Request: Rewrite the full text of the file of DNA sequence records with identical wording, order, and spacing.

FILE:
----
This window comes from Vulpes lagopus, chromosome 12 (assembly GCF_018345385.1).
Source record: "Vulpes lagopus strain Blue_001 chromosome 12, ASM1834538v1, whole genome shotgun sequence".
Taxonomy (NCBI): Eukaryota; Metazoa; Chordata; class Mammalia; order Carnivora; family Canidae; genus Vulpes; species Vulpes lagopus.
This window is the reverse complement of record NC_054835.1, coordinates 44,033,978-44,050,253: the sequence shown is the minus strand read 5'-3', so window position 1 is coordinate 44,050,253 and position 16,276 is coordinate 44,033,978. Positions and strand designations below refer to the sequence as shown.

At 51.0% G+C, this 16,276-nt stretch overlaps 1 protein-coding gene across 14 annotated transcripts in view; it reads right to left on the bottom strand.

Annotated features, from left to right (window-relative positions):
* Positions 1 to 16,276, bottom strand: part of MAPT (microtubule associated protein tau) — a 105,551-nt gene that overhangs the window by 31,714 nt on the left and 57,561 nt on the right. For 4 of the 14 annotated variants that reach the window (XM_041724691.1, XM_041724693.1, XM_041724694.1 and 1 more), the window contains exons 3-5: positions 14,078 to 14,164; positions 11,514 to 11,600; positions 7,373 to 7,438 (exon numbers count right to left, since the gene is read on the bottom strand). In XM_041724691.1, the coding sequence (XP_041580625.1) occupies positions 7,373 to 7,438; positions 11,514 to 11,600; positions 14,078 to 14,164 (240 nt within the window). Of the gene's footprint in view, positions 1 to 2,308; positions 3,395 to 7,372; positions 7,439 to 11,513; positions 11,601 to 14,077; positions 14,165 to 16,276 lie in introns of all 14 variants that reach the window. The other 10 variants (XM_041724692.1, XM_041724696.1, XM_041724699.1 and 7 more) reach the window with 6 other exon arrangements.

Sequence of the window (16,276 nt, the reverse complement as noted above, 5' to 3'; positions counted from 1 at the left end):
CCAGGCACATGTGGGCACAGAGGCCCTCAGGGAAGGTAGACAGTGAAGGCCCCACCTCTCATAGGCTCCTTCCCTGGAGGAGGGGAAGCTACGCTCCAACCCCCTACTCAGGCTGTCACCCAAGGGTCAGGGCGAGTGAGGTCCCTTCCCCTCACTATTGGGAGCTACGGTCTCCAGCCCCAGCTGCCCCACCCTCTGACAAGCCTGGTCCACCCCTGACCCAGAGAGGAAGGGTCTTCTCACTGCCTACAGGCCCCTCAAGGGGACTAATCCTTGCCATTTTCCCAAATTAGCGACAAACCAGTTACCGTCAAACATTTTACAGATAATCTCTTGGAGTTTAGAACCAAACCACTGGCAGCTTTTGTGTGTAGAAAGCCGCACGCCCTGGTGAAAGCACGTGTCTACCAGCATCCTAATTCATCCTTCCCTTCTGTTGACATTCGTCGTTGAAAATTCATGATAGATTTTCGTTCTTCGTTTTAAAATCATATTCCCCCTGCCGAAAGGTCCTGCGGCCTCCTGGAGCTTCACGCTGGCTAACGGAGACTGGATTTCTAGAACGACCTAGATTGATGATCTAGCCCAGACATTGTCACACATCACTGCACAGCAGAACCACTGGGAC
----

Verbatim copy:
This window comes from Vulpes lagopus, chromosome 12 (assembly GCF_018345385.1).
Source record: "Vulpes lagopus strain Blue_001 chromosome 12, ASM1834538v1, whole genome shotgun sequence".
Taxonomy (NCBI): Eukaryota; Metazoa; Chordata; class Mammalia; order Carnivora; family Canidae; genus Vulpes; species Vulpes lagopus.
This window is the reverse complement of record NC_054835.1, coordinates 44,033,978-44,050,253: the sequence shown is the minus strand read 5'-3', so window position 1 is coordinate 44,050,253 and position 16,276 is coordinate 44,033,978. Positions and strand designations below refer to the sequence as shown.

At 51.0% G+C, this 16,276-nt stretch overlaps 1 protein-coding gene across 14 annotated transcripts in view; it reads right to left on the bottom strand.

Annotated features, from left to right (window-relative positions):
* Positions 1 to 16,276, bottom strand: part of MAPT (microtubule associated protein tau) — a 105,551-nt gene that overhangs the window by 31,714 nt on the left and 57,561 nt on the right. For 4 of the 14 annotated variants that reach the window (XM_041724691.1, XM_041724693.1, XM_041724694.1 and 1 more), the window contains exons 3-5: positions 14,078 to 14,164; positions 11,514 to 11,600; positions 7,373 to 7,438 (exon numbers count right to left, since the gene is read on the bottom strand). In XM_041724691.1, the coding sequence (XP_041580625.1) occupies positions 7,373 to 7,438; positions 11,514 to 11,600; positions 14,078 to 14,164 (240 nt within the window). Of the gene's footprint in view, positions 1 to 2,308; positions 3,395 to 7,372; positions 7,439 to 11,513; positions 11,601 to 14,077; positions 14,165 to 16,276 lie in introns of all 14 variants that reach the window. The other 10 variants (XM_041724692.1, XM_041724696.1, XM_041724699.1 and 7 more) reach the window with 6 other exon arrangements.

Sequence of the window (16,276 nt, the reverse complement as noted above, 5' to 3'; positions counted from 1 at the left end):
CCAGGCACATGTGGGCACAGAGGCCCTCAGGGAAGGTAGACAGTGAAGGCCCCACCTCTCATAGGCTCCTTCCCTGGAGGAGGGGAAGCTACGCTCCAACCCCCTACTCAGGCTGTCACCCAAGGGTCAGGGCGAGTGAGGTCCCTTCCCCTCACTATTGGGAGCTACGGTCTCCAGCCCCAGCTGCCCCACCCTCTGACAAGCCTGGTCCACCCCTGACCCAGAGAGGAAGGGTCTTCTCACTGCCTACAGGCCCCTCAAGGGGACTAATCCTTGCCATTTTCCCAAATTAGCGACAAACCAGTTACCGTCAAACATTTTACAGATAATCTCTTGGAGTTTAGAACCAAACCACTGGCAGCTTTTGTGTGTAGAAAGCCGCACGCCCTGGTGAAAGCACGTGTCTACCAGCATCCTAATTCATCCTTCCCTTCTGTTGACATTCGTCGTTGAAAATTCATGATAGATTTTCGTTCTTCGTTTTAAAATCATATTCCCCCTGCCGAAAGGTCCTGCGGCCTCCTGGAGCTTCACGCTGGCTAACGGAGACTGGATTTCTAGAACGACCTAGATTGATGATCTAGCCCAGACATTGTCACACATCACTGCACAGCAGAACCACTGGGAC